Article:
Live from Golgotha
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Live from Golgotha

3.59 of 5 stars 3.59  ·  rating details  ·  879 ratings  ·  45 reviews
Thanks to the wonders of modern technology, a TV crew will record the Crucifixion, live from Golgotha, in order to boost NBC in the ratings war. In this iconoclastic novel, Vidal japes at the expense of religion, history and taste, mixing Hollywood tough talk with biblical jargon and camp.
Paperback, 248 pages
Published September 23rd 1993 by Little Brown and Company (first published January 1st 1992)
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Vidal is devilishly clever (pun intended, though, irreverently withdrawn...) with this book, a postmodern, post-theist, post-omni masterpiece that has its slow points where it gets a little clever for its own good (perhaps intentionly). I forgive him, though like a Judas must, I still remove a star.

The novel is about the nature of belief and its relationship with narrative structure. It uses Christianity as its model, but one gets the sense that it could have used any Grand Narrative. It's inte...more
Oct 03, 2010 Amanda rated it 1 of 5 stars  ·  review of another edition
Recommends it for: no one
I'm only marking this book 'read' because I don't want to see it in my "currently reading". This book will officially be the only book that I've started and not finished. I'll quote a reviewer below me, "a stream of consciousness that should never have been put to paper." This thing is impossible to read if you aren't 1) used to stream of consciousness, 2) time travel (which I am but,) 3) familiar with the lives of the Saints in the New Testament. I know who they are, who's the favorite, etc, bu...more
This one is funny with just the right amount of irreverence to interest me. I honestly think it comes kind of close to a bizarro work. It's not as free and scrapes bottom at some points due to other goals, but I think the bizarro people I know should check this out. I think they'll be as surprised as me that Vidal wrote this.
Blasphemous, Vulgar, Witty, Pure Vidal
Timothy--Bishop of Macedonia and Ephesus. Maryred in 97AD Killed by a mob of pagans at the Katagogia, a festival for the god Dionysus. Born just after crusifixtion

Gossolalia--speaking in tongues
No such word as Jewish

The Battle of Philippi was the final battle in the Wars of the Second Triumvirate between the forces of Mark Antony and Octavian (the Second Triumvirate) against the forces of Julius Caesar's assassins Marcus Junius Brutus and Gaius Cassius Longinus in 42 BC, at Philippi in Macedonia...more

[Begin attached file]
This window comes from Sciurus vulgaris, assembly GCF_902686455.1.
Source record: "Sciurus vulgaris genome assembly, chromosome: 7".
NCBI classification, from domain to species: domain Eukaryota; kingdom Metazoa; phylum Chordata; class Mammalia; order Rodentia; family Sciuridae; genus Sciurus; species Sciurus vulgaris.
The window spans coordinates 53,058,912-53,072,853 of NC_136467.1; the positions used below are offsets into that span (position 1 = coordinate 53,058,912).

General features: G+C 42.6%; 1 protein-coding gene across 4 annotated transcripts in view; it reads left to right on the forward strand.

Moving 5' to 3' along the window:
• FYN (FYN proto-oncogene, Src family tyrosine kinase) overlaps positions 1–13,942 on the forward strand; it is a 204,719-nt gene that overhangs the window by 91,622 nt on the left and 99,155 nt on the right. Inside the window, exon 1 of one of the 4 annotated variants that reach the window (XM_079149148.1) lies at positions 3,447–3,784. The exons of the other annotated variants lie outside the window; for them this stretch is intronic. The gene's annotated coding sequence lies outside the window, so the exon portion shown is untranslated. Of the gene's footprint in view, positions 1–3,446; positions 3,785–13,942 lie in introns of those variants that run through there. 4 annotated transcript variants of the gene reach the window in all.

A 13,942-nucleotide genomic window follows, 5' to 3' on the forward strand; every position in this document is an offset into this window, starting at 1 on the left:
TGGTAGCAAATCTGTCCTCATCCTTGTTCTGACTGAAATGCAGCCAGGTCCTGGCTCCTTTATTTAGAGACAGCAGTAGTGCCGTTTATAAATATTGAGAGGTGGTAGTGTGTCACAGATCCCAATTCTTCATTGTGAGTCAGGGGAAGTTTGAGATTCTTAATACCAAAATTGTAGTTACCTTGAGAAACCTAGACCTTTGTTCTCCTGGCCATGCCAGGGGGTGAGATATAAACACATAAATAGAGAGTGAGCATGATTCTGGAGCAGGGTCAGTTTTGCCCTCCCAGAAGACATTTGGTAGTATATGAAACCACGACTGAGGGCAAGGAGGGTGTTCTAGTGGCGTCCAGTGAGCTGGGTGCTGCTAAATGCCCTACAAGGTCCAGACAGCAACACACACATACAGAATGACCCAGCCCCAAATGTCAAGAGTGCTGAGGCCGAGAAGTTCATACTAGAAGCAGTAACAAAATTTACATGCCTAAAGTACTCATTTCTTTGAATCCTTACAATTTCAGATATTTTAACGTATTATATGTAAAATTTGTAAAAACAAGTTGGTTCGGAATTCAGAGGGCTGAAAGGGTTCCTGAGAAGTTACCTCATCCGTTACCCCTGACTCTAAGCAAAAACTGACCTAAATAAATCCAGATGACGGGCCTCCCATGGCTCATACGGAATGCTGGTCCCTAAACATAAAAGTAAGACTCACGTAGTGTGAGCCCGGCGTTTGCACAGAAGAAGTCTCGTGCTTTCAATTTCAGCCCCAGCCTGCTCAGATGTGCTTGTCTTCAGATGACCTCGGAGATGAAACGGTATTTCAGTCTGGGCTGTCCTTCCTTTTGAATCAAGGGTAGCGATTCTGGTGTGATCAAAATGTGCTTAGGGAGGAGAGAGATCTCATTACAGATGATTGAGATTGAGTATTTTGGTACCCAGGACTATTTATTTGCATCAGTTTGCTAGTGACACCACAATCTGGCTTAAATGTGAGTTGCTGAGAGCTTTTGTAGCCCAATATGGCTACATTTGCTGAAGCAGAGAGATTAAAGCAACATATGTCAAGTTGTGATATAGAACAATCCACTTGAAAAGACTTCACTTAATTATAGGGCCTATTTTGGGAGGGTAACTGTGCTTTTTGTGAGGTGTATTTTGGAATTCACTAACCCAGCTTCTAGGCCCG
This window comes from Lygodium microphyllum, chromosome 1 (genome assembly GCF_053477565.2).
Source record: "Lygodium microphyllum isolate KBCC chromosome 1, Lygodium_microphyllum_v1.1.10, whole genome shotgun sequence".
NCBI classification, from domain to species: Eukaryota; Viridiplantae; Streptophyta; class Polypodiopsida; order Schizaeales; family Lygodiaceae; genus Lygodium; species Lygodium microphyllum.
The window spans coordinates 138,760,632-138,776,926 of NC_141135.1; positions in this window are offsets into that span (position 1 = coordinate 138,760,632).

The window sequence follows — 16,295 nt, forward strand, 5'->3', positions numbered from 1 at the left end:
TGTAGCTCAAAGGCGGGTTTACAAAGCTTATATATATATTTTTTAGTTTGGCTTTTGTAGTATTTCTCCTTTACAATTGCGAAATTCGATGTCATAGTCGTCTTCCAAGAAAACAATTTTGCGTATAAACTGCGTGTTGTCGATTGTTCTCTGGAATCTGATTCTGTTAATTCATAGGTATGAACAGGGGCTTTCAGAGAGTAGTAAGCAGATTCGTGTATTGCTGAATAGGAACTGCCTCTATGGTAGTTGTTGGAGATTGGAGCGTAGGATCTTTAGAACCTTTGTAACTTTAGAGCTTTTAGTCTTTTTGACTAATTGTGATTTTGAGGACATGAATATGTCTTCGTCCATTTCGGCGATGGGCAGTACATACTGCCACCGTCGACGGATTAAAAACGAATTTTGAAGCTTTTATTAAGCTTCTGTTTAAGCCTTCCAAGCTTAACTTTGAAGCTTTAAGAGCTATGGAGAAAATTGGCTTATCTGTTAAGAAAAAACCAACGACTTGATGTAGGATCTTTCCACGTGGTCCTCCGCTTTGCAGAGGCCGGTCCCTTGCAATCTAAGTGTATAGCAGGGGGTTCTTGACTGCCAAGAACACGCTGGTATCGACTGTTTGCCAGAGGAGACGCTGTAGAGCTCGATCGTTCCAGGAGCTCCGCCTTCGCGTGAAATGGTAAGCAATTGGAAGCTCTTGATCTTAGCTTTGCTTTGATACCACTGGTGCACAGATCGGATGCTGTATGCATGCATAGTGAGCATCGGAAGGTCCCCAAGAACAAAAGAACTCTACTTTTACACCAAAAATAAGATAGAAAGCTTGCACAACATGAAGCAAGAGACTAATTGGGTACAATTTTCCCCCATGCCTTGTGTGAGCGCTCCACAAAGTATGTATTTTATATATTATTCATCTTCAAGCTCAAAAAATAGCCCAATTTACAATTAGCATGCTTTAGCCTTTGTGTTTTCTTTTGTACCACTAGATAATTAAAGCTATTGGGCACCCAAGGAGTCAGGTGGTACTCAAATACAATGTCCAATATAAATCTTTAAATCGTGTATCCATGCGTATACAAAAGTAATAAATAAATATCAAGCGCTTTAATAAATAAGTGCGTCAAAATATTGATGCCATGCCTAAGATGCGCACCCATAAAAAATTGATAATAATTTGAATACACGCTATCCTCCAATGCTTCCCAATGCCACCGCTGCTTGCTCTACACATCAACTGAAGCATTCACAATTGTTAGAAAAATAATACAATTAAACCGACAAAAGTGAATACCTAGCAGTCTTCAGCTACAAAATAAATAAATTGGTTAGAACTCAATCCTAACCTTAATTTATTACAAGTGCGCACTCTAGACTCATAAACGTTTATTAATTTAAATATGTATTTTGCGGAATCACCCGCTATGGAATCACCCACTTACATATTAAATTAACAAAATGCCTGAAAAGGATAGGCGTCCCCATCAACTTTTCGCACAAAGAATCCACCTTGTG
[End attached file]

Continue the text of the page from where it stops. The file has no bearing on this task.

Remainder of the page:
I’m not sure exactly what I was expecting when I picked this one up, but I generally enjoy fictional accounts of Christ’s life. There wasn’t much on the actual life of Jesus, but more of the ministry following his death. The narrator, Timothy, focuses mainly on the life of St. Paul aka Sol aka The Saint. So, Saint fudges a few facts, embellishes his relationship with Christ, has a taste for young men, is in conflict with Jesus’ brother James, and annoys the hell out of St. Peter. It is a satiric...more
When describing Live From Golgotha by Gore Vidal, the word iconoclastic would represent extreme under-statement. This novel, a hotch-potch of fantasy, history, science fiction, theology, politics, philosophy and sheer nonsense, is nothing less than a full-frontal bombardment of Christian myth. The ruins of what originally existed, whatever that might have been, become the skeleton that two thousand years of re-mythologising have fleshed out. They began as an unlikely mistake, according to Gore V...more
a great read for the Christmas season. Vidal uses his usual wit and unblinking irreverence to turn the story of St. Paul on its head and into a funky dark satire reminiscent of Christopher Moore’s Lamb.

or did he tell the Real Story? quo vademus?

we can never be sure because of the presence of one or more hackers who may or may not be erasing and changing the course of history by altering history “tapes.” St. Timothy begins seeing and receiving visitors (he calls them “kibitzers”) and visions from...more
Irene Soldatos
I don't know what to write. It's simply a masterpiece. This book contains a paragraph -- and resulting mental image -- that I will never, ever forget, and which makes me laugh every, single time I think of it. In fact, when I first read the paragraph in question, it almost killed me. I was ill, I had a terrible cough, I started laughing uncontrollably, then coughing uncontrollably, but I couldn't stop laughing, or coughing, which resulted in me running out of breath. I won't tell you what the pa...more
My writing professor in college knew Gore Vidal, so I picked up this title based on his general endorsement. I picked the wrong Vidal book as my first. This is a ridiculous story; meant as satire, but it comes off like a bad Monty Python skit.
Gore Vidal is a very clever and intelligent man, and his novel is also clever and intelligent. However, I think Vidal is a bit too clever for his own good this time. This short novel is packed so tightly with satire, blasphemy, insanity, and mind-bending time-travel physics that it's all a bit too much to take in. It's a funny idea about how NBC executives of the future time-travel to a few weeks before the crucifixion of Jesus to set up a new gospel to be written by a commoner and to film the a...more
Robert Tulba
A funny and creative satire of the history of Christianity. It's good for a laugh. What is interesting, is that as a student of the field, I noticed that Vidal actually did include some genuine historically accurate content among his riffs.